How Very, Very Few Books I’ve Read on the Best Books of the Year Lists

Is she reading one of the best books of the year?

Like every reader, I am enthralled by Christmas Book Gift Guides. Every year I peruse the Best Books of the Year lists in multiple publications. Do I agree with the critics? Well, my reading seldom coincides with theirs, so it is hard to say.

Before I announce my hilarious Best Book List reading stats, let me recommend three books I loved that are on none of the lists!

The Story of Stanley Brent, by Elizabeth Berridge (I wrote about it here)

It Is Wood, It Is Stone, by Gabriela Burnham (here)

Interlibrary Loan, by Gene Wolfe (here)


I read ONE of the New York Times 100 Notable Books. Pitiful! I expected to have read more. The book is A Burning by Megha Majumda, which I predicted would win the Booker or the National Book Award. I was wrong.

This appears on multiple lists.

I read ZERO of The Guardian Best Books of the Year. Pathetic. How could I have neglected to read the best books on this splendid book page?

I read ZERO in the Washington Post Top 10, but FIVE in their Notable 50. I give myself many, many points for this. I read: Actress by Anne Enright, All Adults Here by Emma Straub, A Burning by Megha Majumda, Crooked Hallelujah by Kelli Jo Ford, and The Night Watchman by Louise Erdrich. I also blogged about these books, but am tired of linking.

I read TWO at The TLS Best. Lydia Davis did not recommend new books, but wrote that she is ” looking forward to Hardy’s Under the Greenwood Tree, followed probably by Cather’s The Professor’s House…” Good taste, Lydia.

I read TWO at the BBC Best, which means the BBC and I have something in common. I loved Redhead by the Side of the Road by Anne Tyler and Actress by Anne Enright. I predicted–wrongly–that the latter would win some awards.

I read ONE of the Best Fiction Books of 2020 Time. A Burning by Megha Majumda. Yes, again!

I read ZERO at NPR’s Favorite Books of 2020, of 2,500 titles picked by staff and “trusted critics.” Pathetic! How could I not have read one of those?

I read ONE at Bustle’s Best Books of 2020. Catherine House by Elisabeth Thomas . Not a personal favorite, but Bustle is a Millennial publication, and this novel has a Y.A. style,

I read ONE at Parade. All Adults Here by Emma Straub (one of my favorites of the year).

I read ZERO at Town and Country. No surprise there!

I have read eight! And yet I read so many books…

Do you read Best Books Lists? With reverence, amusement, or excitement? Are they useful?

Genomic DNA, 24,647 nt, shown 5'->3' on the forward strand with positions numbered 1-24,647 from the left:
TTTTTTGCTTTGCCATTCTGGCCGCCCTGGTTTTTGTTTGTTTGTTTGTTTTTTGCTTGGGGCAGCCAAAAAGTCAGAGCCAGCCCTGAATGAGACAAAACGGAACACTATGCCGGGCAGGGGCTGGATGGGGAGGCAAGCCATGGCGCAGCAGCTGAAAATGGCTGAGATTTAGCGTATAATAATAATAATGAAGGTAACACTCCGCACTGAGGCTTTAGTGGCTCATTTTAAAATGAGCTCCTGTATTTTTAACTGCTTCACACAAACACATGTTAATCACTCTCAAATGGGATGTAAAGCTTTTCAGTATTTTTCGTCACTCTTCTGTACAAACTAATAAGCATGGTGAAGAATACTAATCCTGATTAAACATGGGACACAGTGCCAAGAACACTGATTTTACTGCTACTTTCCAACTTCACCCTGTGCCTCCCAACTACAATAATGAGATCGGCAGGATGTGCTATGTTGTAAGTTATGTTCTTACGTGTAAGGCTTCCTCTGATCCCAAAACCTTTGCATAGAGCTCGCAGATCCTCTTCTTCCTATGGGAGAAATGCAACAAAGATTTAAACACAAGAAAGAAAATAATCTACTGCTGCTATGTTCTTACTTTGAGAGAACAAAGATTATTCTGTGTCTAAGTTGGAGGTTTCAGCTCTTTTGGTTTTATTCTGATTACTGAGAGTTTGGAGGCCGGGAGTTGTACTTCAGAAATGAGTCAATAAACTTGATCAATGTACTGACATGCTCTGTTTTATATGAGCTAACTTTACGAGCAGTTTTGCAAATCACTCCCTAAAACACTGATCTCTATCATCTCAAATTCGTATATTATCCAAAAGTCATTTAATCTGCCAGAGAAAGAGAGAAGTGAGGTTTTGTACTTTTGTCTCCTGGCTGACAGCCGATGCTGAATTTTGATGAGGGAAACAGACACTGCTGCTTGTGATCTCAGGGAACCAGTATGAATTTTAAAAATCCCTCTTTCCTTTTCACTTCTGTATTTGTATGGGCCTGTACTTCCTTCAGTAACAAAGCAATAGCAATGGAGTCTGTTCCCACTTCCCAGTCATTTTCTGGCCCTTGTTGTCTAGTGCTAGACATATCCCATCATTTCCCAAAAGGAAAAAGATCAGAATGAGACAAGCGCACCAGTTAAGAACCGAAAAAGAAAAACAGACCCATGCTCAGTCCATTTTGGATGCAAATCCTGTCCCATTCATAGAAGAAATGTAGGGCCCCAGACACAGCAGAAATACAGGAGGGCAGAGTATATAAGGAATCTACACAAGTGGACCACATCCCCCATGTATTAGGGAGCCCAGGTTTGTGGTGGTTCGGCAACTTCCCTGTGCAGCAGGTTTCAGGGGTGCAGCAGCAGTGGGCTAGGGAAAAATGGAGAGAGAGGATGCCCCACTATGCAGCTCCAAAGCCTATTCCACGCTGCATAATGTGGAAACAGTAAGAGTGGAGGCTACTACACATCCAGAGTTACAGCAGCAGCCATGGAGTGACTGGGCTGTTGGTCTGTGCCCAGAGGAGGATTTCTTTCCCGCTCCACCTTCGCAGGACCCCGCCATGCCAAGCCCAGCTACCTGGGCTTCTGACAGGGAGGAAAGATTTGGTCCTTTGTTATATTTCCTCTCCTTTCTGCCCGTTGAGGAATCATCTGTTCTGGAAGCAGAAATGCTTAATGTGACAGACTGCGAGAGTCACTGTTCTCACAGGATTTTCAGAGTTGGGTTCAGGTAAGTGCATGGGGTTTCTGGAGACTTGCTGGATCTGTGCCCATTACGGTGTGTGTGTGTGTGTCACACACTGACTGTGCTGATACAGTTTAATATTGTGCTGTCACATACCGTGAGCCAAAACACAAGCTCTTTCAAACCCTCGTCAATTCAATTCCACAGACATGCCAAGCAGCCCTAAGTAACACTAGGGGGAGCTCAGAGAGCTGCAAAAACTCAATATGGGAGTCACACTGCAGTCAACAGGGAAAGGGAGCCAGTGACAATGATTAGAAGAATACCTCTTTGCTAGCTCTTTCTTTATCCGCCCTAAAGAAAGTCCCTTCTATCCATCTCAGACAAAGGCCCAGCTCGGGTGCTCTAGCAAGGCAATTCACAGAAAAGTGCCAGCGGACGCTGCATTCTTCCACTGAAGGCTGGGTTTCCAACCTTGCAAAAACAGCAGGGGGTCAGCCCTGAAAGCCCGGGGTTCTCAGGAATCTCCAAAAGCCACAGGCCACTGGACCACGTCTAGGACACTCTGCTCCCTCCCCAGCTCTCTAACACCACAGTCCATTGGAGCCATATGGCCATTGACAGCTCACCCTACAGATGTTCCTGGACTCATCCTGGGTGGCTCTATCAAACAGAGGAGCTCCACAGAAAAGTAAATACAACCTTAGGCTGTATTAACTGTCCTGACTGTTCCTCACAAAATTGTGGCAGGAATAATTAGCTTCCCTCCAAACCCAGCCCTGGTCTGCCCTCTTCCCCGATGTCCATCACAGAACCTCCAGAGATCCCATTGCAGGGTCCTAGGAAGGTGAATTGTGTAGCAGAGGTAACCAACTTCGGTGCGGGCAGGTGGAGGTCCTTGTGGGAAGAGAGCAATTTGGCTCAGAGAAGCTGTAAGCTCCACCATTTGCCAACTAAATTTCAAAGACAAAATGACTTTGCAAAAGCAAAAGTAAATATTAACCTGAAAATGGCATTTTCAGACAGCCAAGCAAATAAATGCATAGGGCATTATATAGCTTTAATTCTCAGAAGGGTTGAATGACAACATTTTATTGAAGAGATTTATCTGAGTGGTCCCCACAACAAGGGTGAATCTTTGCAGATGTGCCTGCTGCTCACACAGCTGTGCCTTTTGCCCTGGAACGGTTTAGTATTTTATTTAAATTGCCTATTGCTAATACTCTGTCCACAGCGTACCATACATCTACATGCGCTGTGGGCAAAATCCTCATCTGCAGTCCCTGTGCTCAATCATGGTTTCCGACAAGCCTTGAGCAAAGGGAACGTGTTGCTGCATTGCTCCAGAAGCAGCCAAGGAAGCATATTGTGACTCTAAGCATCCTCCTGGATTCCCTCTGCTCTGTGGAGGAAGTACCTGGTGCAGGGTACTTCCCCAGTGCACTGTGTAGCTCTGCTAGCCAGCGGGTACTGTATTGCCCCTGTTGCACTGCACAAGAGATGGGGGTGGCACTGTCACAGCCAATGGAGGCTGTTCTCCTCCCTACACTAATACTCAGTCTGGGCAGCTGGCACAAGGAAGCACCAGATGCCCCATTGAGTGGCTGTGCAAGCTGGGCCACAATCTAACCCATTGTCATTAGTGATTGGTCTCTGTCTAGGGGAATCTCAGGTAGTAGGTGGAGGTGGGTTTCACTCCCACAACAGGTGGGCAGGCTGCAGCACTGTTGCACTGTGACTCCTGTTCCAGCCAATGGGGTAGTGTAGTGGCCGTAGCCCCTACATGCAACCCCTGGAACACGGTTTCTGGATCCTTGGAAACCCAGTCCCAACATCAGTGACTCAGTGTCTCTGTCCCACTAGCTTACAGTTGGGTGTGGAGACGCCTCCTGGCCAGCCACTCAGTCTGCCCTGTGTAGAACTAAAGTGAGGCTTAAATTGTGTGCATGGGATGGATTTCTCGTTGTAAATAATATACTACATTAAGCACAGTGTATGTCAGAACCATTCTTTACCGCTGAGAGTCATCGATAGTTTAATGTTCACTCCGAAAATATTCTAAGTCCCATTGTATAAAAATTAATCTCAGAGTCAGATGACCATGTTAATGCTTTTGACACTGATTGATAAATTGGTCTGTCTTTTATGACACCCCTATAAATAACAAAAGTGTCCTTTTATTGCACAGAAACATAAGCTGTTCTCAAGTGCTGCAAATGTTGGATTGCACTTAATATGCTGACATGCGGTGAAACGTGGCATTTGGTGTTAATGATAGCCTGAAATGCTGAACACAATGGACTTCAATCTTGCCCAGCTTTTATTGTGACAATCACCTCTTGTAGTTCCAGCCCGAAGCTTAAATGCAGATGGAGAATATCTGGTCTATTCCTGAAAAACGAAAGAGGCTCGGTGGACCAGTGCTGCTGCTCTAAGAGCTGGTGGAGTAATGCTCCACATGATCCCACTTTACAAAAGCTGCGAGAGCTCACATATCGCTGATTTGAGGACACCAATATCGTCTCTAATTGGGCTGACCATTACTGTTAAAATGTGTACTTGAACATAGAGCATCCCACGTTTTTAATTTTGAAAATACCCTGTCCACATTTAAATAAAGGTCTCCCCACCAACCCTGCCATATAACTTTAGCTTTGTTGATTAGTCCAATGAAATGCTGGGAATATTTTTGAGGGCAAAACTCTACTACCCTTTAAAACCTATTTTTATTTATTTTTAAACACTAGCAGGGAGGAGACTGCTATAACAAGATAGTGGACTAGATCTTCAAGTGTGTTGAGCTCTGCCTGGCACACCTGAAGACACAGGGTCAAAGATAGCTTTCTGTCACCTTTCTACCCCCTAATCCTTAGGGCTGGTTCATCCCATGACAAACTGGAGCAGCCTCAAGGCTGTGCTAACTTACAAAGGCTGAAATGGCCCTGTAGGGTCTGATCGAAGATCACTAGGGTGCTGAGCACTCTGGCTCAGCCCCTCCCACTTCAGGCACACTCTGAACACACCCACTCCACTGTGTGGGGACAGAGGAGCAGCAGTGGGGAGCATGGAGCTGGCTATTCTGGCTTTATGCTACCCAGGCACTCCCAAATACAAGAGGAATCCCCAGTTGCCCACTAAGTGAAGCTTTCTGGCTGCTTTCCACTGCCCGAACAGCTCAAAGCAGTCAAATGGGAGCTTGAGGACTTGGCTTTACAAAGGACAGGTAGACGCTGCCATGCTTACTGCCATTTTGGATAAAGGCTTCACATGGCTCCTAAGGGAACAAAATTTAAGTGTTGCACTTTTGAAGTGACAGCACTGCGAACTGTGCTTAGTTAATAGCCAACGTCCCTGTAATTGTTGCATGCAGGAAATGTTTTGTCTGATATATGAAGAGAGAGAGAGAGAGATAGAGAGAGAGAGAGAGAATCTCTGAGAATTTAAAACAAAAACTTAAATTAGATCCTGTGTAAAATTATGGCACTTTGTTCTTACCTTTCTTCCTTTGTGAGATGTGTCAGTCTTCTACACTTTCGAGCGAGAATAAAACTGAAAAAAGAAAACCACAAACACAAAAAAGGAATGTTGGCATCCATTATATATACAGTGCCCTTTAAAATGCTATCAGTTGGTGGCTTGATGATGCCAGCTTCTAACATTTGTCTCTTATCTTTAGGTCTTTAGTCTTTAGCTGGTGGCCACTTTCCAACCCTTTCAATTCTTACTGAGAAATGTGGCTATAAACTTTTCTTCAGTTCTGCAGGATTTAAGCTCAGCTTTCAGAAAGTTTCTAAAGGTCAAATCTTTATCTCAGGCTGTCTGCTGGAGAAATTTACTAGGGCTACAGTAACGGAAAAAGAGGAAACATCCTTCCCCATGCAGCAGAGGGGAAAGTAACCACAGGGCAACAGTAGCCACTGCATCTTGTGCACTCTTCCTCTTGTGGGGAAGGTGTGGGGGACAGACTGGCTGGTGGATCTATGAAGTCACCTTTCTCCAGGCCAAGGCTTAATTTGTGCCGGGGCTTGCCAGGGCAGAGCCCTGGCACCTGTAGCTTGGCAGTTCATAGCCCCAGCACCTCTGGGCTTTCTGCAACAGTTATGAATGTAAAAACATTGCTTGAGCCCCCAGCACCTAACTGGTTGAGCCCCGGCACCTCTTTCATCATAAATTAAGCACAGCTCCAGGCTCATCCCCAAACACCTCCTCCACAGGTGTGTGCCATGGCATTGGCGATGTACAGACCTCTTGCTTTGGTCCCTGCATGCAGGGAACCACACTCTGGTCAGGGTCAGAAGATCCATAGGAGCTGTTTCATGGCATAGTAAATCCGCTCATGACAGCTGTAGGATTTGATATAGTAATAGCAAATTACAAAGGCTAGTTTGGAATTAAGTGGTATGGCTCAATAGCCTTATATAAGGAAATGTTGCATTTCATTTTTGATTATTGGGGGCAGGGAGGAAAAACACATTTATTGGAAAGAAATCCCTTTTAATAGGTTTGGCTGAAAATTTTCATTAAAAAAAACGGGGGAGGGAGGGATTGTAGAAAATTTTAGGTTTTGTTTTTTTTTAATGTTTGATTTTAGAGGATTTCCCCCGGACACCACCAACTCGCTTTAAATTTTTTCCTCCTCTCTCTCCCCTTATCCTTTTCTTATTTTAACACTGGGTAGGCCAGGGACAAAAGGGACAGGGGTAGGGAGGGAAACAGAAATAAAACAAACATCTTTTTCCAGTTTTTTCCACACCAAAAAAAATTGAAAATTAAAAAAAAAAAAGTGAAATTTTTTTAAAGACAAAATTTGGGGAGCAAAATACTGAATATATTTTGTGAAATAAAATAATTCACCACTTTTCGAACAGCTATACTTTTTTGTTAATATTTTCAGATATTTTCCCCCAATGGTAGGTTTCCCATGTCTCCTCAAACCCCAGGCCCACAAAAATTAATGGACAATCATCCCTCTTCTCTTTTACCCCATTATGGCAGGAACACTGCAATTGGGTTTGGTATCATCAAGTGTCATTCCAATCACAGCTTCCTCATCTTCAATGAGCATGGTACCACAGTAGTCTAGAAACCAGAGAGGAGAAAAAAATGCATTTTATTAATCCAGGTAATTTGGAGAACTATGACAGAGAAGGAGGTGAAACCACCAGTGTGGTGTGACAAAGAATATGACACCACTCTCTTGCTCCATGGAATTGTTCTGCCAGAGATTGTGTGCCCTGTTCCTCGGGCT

I can’t wait to hear!

The “Alternative” Black Friday & Best Books of Year Lists

Even if you watch only one TV show–say, The Good Place or Mom-the Black Friday commercials are discombobulating.  They drum it into you that deals are the point of Thanksgiving, and Black Friday now begins on Thursday.

The shopping ritual dismays me, and a dark cloud descends till I turn off the TV, though I see the appeal of leaving the guests if things aren’t going well, or doing a female-bonding thing by announcing,  “Let’s go shopping!” Still, I suggest that everybody take a walk instead.

The Bookworm, Omaha

Kerri Jarema at Bustle reminds us that there’s an alternative shopping day, Small Business Saturday.  She says, “…and for readers, this year’s indie bookstore line-up of events will have you more excited than ever to stack your shelves with new reads.”

She even mentions The Bookworm, where I sometimes shop. She writes, “Stores like The Bookworm in Omaha will be having special readings and signings, along with the chance to win a freebie tote bag and enter a raffle for a $50 gift card.”  And if you’re in Omaha, be sure to go to Jackson Street Booksellers, though I doubt the hipsters at that used bookstore have ever heard of Small Business Saturday.

Kudos to Jarema, because few New York writers mention the Midwest!


The Best Books of the Year lists are published earlier and earlier.  It’s annoying, but it’s a shopping ritual thing.  And I do enjoy perusing the lists, so here are a few links.

1. The New York Times 100 Notable Books.  They call them “notable” rather than “best,” which is wise. I have read five and a half on the fiction list, which is pretty good for me.  I liked two of them: Joan Silber’s Improvement, winner of the PEN/Faulkner Award for fiction, a collection of linked stories about a group of New Yorkers, and Ottessa Moshfegh’s My Year of Rest and Recreation. a satiric novel about a woman who decides to sleep for a year.

The others I’ve read were just okay:  Sigrid Nunez’s National Book Award-winning The Friend, basically an essay about the  narrator’s  best friend, a professor who seems to have died because he could no longer sleep with his students, and the Great Dane he leaves her;  Lionel Shriver’s Property, a collection of two novellas and some short stories (a couple of these are gems, the others so-so); Meg Wolitzer’s The Female Persuasion, a metoo novel; and Rebecca Makkai’s well-researched historical novel about the AIDS crisis in Chicago, The Great Believers.

2.  The TLS Books of the Year.  Intellectuals recommend the best  books of 2018. They seem a little stuffy this year. Thank God for Emily Wilson, translator of The Odyssey, who got a laugh over Ottessa Moshfegh’s My Year of Rest and RecreationThe new Penguin translation of Hesiod’s Works and Days is also my kind of thing, but I don’t remember who recommended it.

3 . The Washington Post Best Books of 2018.  I haven’t read any of the top 10 and couldn’t access the rest!

4.  Barnes and Noble Best Science Fiction and Fantasy 2018.  The B&N SF blog is very good.

If  you know of any other lists do tell me!